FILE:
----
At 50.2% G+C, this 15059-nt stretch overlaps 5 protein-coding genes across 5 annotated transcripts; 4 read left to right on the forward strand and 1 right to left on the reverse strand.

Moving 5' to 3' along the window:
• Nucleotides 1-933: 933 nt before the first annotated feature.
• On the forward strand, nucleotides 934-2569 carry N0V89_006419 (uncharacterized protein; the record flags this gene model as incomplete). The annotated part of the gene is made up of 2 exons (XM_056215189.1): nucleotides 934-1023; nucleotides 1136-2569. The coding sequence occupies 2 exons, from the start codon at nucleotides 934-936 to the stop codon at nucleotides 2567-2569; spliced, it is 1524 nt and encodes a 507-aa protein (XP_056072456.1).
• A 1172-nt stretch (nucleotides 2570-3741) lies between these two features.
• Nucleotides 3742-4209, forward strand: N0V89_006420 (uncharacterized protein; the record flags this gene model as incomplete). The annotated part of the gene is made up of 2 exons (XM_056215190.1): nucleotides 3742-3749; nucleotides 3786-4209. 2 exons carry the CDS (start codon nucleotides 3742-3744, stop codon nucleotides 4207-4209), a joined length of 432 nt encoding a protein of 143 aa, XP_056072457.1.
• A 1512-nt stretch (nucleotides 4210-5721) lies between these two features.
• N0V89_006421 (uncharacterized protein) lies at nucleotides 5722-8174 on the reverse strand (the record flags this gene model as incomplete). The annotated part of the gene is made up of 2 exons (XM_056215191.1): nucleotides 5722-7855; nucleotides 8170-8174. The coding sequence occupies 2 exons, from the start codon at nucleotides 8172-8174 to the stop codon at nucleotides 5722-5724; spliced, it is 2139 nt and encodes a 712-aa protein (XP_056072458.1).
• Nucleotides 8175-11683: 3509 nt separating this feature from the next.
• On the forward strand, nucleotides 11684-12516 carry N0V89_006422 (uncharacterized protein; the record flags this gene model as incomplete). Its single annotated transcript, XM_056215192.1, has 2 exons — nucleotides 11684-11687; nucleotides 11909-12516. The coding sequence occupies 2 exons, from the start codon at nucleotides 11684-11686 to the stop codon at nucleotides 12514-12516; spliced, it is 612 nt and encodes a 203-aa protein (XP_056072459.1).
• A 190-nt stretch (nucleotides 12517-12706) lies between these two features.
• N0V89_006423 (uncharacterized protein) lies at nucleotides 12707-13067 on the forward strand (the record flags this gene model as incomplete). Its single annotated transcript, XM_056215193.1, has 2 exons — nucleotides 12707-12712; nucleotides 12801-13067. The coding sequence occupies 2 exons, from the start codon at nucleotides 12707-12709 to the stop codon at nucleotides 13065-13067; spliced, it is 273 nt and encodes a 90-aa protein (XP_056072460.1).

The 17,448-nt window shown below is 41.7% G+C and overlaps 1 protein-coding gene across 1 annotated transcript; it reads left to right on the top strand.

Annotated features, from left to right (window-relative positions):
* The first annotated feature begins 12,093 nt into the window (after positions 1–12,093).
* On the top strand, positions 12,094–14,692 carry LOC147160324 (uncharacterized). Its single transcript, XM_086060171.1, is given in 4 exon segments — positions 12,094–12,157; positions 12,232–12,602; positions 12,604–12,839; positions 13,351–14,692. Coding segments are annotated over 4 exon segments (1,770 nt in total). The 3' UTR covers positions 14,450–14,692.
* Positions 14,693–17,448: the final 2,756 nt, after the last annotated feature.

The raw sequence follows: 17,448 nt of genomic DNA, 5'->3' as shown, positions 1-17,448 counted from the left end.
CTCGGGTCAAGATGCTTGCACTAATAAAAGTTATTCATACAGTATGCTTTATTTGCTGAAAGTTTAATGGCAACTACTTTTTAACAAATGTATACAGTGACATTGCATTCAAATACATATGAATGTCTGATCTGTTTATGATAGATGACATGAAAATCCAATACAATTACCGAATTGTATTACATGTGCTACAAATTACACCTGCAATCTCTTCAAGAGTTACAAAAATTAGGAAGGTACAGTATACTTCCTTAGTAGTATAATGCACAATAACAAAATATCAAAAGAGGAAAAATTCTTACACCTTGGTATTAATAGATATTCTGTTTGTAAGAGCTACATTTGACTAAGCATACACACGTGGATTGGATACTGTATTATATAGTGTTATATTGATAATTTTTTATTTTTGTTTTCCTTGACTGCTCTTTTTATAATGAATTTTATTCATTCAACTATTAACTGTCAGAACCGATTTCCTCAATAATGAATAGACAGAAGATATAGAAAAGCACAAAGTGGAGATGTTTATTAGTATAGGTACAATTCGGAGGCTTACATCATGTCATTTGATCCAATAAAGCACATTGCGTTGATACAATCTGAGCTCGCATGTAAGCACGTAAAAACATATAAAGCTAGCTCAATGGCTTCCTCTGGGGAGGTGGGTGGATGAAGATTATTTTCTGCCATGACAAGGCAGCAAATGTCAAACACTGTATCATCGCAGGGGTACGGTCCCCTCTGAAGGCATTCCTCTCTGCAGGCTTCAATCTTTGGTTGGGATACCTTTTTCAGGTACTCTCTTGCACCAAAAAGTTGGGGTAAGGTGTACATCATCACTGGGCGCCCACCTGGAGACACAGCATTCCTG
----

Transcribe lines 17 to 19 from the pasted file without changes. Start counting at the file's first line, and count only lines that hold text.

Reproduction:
* Positions 14,693–17,448: the final 2,756 nt, after the last annotated feature.

The raw sequence follows: 17,448 nt of genomic DNA, 5'->3' as shown, positions 1-17,448 counted from the left end.
CTCGGGTCAAGATGCTTGCACTAATAAAAGTTATTCATACAGTATGCTTTATTTGCTGAAAGTTTAATGGCAACTACTTTTTAACAAATGTATACAGTGACATTGCATTCAAATACATATGAATGTCTGATCTGTTTATGATAGATGACATGAAAATCCAATACAATTACCGAATTGTATTACATGTGCTACAAATTACACCTGCAATCTCTTCAAGAGTTACAAAAATTAGGAAGGTACAGTATACTTCCTTAGTAGTATAATGCACAATAACAAAATATCAAAAGAGGAAAAATTCTTACACCTTGGTATTAATAGATATTCTGTTTGTAAGAGCTACATTTGACTAAGCATACACACGTGGATTGGATACTGTATTATATAGTGTTATATTGATAATTTTTTATTTTTGTTTTCCTTGACTGCTCTTTTTATAATGAATTTTATTCATTCAACTATTAACTGTCAGAACCGATTTCCTCAATAATGAATAGACAGAAGATATAGAAAAGCACAAAGTGGAGATGTTTATTAGTATAGGTACAATTCGGAGGCTTACATCATGTCATTTGATCCAATAAAGCACATTGCGTTGATACAATCTGAGCTCGCATGTAAGCACGTAAAAACATATAAAGCTAGCTCAATGGCTTCCTCTGGGGAGGTGGGTGGATGAAGATTATTTTCTGCCATGACAAGGCAGCAAATGTCAAACACTGTATCATCGCAGGGGTACGGTCCCCTCTGAAGGCATTCCTCTCTGCAGGCTTCAATCTTTGGTTGGGATACCTTTTTCAGGTACTCTCTTGCACCAAAAAGTTGGGGTAAGGTGTACATCATCACTGGGCGCCCACCTGGAGACACAGCATTCCTG